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The 2023 Toyota Crown and 2023 Chrysler 300 are two sedans on opposite ends of their production lives. The Crown is a new introduction to Toyota’s lineup, replacing the outgoing Avalon, while the 300 is in its final model year. Each car has pros and cons, but which one is better for you? We compare the Crown and 300 to help you decide. 

Specs for these 2 full-size sedans

Here are the specs for each sedan’s base model: the Toyota XLE and the Chrysler 300 Touring:

2023 Toyota Crown2023 Chrysler 300
Starting Price$39,950$34,995
Base Engine2.5-liter 4-cylinder, 2 electric motors3.6-liter DOHC V6
Base Horsepower + Torque236 hp, 163 lb-ft292 hp, 260 lb-ft
Transmission + DrivetrainElectronic CVT, all-wheel driveAutomatic, rear-wheel drive or AWD
0–60 Acceleration Time + Top Speed7.6 seconds, 116 mph6.3 seconds, 131 mph
Fuel Efficiency (City/Highway/Combined)42/41/41 mpg19/30/23 mpg
NHTSA Safety RatingUnrated4/5 stars

2023 Toyota Crown vs. 2023 Chrysler 300: Driving and performance

A 2023 Toyota Crown, the lifted car model that replaced the 2022 Avalon, parks by a skyline.
2023 Toyota Crown | Toyota

The Crown has a significant advantage in fuel economy, albeit while sacrificing some power. Toyota’s electronic continuously variable transmission (eCVT) takes some getting used to if you’re unfamiliar with hybrids. However, driving this sedan is ultimately a smooth experience thanks to heated front seats and driver’s lumbar support.

Additionally, the Crown sits higher than the average sedan, giving the driver a better perspective of the road and making entering and exiting the vehicle easier. On the downside, the design of its coupe-like roofline leaves less headroom than others in its class.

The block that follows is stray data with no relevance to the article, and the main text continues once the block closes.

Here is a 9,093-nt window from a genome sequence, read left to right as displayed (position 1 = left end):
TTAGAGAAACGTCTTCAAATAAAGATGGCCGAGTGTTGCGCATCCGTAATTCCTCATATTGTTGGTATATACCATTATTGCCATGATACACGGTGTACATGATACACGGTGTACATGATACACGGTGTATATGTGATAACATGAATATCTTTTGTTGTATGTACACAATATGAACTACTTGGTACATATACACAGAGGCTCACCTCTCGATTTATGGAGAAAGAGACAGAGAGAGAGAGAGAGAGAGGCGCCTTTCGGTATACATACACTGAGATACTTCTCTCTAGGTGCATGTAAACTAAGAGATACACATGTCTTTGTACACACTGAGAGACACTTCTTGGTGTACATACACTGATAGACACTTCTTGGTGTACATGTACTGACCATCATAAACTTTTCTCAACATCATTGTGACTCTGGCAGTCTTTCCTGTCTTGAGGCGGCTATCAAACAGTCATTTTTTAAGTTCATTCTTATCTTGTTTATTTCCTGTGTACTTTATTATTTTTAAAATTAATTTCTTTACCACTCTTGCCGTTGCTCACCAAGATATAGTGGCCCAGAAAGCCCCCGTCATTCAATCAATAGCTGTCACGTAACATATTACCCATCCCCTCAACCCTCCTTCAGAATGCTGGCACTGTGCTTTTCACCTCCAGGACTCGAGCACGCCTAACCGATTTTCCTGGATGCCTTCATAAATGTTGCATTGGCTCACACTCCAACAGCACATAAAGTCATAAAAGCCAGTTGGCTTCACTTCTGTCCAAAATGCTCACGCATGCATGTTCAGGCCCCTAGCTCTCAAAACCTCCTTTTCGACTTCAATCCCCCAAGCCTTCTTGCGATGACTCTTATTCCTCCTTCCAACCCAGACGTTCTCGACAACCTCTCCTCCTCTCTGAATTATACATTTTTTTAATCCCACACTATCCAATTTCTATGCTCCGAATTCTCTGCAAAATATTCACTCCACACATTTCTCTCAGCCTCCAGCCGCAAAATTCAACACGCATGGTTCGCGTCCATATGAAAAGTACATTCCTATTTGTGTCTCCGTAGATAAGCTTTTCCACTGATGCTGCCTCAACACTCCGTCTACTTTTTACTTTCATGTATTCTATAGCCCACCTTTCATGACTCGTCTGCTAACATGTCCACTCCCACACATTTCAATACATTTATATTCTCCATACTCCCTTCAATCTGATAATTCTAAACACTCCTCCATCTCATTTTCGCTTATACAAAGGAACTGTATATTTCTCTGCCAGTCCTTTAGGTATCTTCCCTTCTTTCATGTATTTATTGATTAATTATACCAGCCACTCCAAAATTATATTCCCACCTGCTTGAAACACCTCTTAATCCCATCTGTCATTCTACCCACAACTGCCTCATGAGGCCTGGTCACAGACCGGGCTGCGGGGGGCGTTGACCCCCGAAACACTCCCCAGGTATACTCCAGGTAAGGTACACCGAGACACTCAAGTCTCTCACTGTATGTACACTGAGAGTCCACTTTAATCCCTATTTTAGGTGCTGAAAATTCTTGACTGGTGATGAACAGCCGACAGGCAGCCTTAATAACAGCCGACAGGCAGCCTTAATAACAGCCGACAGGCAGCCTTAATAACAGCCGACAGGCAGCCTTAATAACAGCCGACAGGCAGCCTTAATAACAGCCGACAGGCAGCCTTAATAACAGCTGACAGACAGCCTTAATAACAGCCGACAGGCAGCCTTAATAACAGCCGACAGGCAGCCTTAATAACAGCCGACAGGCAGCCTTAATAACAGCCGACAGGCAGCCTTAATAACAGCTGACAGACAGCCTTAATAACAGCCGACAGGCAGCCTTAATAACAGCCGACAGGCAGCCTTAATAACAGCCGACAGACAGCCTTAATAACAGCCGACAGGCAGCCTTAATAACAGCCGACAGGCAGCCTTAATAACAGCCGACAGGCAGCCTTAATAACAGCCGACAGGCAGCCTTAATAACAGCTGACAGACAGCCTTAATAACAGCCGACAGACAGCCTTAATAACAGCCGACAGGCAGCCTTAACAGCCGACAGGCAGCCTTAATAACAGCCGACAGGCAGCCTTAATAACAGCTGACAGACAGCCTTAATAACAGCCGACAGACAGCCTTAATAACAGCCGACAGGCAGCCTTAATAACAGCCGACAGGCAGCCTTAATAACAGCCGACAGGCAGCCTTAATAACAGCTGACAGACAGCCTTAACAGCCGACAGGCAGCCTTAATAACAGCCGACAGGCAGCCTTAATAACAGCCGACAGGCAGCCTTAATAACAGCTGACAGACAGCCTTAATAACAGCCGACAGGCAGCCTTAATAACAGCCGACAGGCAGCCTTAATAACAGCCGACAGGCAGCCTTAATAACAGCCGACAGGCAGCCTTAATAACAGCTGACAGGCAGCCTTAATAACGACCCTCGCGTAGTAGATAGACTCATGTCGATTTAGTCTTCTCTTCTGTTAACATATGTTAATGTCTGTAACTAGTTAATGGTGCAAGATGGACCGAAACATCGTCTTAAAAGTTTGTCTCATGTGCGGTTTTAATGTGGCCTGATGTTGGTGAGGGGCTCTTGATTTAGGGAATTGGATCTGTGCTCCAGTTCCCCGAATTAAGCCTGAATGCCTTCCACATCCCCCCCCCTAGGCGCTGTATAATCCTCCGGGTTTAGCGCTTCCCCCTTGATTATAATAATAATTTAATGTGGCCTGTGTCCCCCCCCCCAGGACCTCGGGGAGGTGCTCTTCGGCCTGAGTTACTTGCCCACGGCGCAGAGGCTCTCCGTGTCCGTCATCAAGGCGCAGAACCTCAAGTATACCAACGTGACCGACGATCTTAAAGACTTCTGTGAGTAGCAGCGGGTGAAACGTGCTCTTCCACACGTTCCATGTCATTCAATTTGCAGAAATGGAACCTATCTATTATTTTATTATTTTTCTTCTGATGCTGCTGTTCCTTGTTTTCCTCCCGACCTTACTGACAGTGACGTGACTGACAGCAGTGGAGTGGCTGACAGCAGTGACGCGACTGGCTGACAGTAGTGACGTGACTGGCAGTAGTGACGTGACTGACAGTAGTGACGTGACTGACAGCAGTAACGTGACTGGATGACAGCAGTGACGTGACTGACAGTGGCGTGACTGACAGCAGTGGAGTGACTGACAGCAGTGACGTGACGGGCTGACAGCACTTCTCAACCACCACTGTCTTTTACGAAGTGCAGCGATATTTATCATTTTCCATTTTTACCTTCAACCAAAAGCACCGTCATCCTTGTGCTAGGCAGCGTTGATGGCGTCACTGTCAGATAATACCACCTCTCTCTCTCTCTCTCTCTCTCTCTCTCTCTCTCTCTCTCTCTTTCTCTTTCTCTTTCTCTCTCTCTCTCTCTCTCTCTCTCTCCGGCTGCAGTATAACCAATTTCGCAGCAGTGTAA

2023 Chrysler 300C exterior
2023 Chrysler 300C | Stellantis

The final Chrysler 300 model year has decent fuel economy and impressive power and torque. A long wheelbase, 17-inch alloy wheels, and a smooth suspension make longer drives comfortable. The V6 engine is available with all-wheel drive, but that pushes the Touring’s price to $37,745.

Other features, such as full power windows, heated outboard mirrors, and a tilt-and-telescopic steering wheel, contribute to the 300’s practicality. 

2023 Toyota Crown vs. 2023 Chrysler 300: Interior and tech

2023 Toyota Crown Platinum interior
2023 Toyota Crown Platinum | Toyota Motor Sales, U.S.A., Inc.

The high-tech Toyota Crown boasts two 12.3-inch color display screens — one for the instrument cluster and one for the infotainment system. 

The instrument cluster provides information regarding speed, hybrid powertrain operation, and various vehicle functions. And the voice-enabled infotainment system includes wireless Apple CarPlay and Android Auto integration, SiriusXM Satellite Radio, and six-speaker audio. It also comes with Toyota Connected Services, allowing over-the-air updates. Dual-zone automatic climate control and a wireless charging pad are also standard equipment.

In addition, the Crown has Toyota Safety Sense. The suite includes forward collision warning, automatic emergency braking, adaptive cruise control, and other advanced driver-assistance systems.  

2023 Chrysler 300C interior
2023 Chrysler 300C | Stellantis